Remembering Jimmy || Biography
A Tribute to our beloved Jim
by B. Gagnon
"For good or bad, what I've done for 25 years is a bulk of work that I'm proud of, most of it. And just to do a job that starts to infect that body of work doesn't thrill me and I don't want to do it. I can't really bring myself to do some of the stuff that is out there."
Quality, not quantity is what mattered most to James Franciscus. Perhaps that is why shows like "Longstreet" and "Mr. Novak", though short-lived, stand out in the minds and hearts of fans everywhere. Never wanting to settle for the norm, Jim sought roles that were unique, leaving his indelible mark on each character he portrayed. "You always look for something different, something that has never been done before." James Grover Franciscus was born to John and Loraine on January 31, 1934. His father, John Allen Franciscus, a Captain in the Canadian Air Ferry Command was killed while serving in WWII. Jim and brother John lived a "Tom Sawyer" - type life growing up in Missouri, as they spent their boyhood days fishing, trapping muskrats, and building rafts. That all changed for Jim. At age 11, Loraine married Francis LaFarge, an affluent RE Broker and the family moved east. "It was far different from Missouri! When we moved up to the growing concrete of New York City, it was a jolt!" Along with adjusting to the concrete jungle, Jim was projected into the cultural scene of the East Coast where he was immediately enrolled in the finest boarding schools. At age 12, while attending the Fessenden School in West Newton, MA, Jim appeared in the musical version of "Treasure Island." "Right then and there, I knew I wanted to be an actor."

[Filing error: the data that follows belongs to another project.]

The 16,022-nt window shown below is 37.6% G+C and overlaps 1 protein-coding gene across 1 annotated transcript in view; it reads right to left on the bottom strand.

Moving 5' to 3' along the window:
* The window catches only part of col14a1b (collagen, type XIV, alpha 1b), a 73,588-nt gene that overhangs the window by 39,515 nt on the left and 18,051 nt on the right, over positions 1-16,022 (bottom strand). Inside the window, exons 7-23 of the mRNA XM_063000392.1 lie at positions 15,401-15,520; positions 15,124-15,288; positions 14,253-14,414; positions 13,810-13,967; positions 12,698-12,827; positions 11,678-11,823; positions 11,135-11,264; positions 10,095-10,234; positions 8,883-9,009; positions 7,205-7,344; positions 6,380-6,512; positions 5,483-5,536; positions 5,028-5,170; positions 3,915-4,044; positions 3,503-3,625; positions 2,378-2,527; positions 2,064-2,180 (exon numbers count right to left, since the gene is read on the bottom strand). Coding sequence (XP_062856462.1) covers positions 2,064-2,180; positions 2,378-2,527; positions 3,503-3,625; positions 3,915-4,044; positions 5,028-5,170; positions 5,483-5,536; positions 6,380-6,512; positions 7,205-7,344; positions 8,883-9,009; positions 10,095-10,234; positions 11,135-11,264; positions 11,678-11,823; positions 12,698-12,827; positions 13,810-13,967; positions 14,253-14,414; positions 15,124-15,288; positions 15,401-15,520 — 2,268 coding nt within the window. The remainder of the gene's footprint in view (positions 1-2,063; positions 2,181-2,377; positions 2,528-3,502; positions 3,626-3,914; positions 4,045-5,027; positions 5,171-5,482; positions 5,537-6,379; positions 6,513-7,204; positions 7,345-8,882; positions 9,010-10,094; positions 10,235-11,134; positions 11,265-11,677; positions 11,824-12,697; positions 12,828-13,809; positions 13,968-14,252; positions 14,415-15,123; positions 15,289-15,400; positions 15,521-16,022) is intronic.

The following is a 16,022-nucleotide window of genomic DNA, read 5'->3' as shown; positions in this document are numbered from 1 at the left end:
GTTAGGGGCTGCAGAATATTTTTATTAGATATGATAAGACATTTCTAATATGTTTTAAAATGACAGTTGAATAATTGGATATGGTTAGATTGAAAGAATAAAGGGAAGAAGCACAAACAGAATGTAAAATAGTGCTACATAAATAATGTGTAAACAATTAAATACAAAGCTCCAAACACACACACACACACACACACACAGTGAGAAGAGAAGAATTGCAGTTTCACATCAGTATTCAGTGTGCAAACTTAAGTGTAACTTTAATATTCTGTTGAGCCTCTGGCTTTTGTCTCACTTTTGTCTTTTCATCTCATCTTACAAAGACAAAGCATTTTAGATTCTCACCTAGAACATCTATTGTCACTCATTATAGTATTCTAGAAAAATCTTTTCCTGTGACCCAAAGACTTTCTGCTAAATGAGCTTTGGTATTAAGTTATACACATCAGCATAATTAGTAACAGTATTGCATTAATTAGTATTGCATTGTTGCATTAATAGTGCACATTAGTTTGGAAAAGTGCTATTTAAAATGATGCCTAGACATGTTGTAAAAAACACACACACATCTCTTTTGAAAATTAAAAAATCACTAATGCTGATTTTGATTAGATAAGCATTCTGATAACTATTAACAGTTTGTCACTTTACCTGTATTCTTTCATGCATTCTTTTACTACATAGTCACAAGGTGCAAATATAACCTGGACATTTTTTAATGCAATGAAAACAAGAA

Like most boys, Jim was also involved in sports and excelled in hockey, baseball and football. At Taft Prep School, in Watertown, CT, Jim was active in varsity sports the glee club and dramatics, as well as being elected president of his class, however had to give up football after he ripped a cartilage in his knee.
He starred in "Billy Bud" and "The Devil and Daniel Webster." Peter Chandler, his drama teacher said, "The Devil was his favorite role. He would love to play the Devil, but Jim would mostly get pretty-boy roles."
"Those weren't really very happy days." Jim recalled. "There was too much confinement for the sole purpose of being educated. I missed the everyday home life."
Jim entered Yale University and turned all his attentions to acting and writing. The Yale Drama Society produced three of his plays. In his junior year, he starred in the musical version of "The Great Gatsby." Dick Cavett, who was at Yale at the same time as Jim remembers him as "On the reserved side, mortified and terrified because he had to sing." It was at this time that Hollywood Scouts approached Jim to appear in his first movie role "Four Boys and a Gun."
In 1957, Jim graduated from Yale with a B.A in English. It was time to make a decision: to write or to act. "Writing, I had learned, was a lonely profession. When I wrote, I had time for nothing else. An actor's role isn't as creative as a writer's, but his life is more fun. He is with people. He keeps better hours."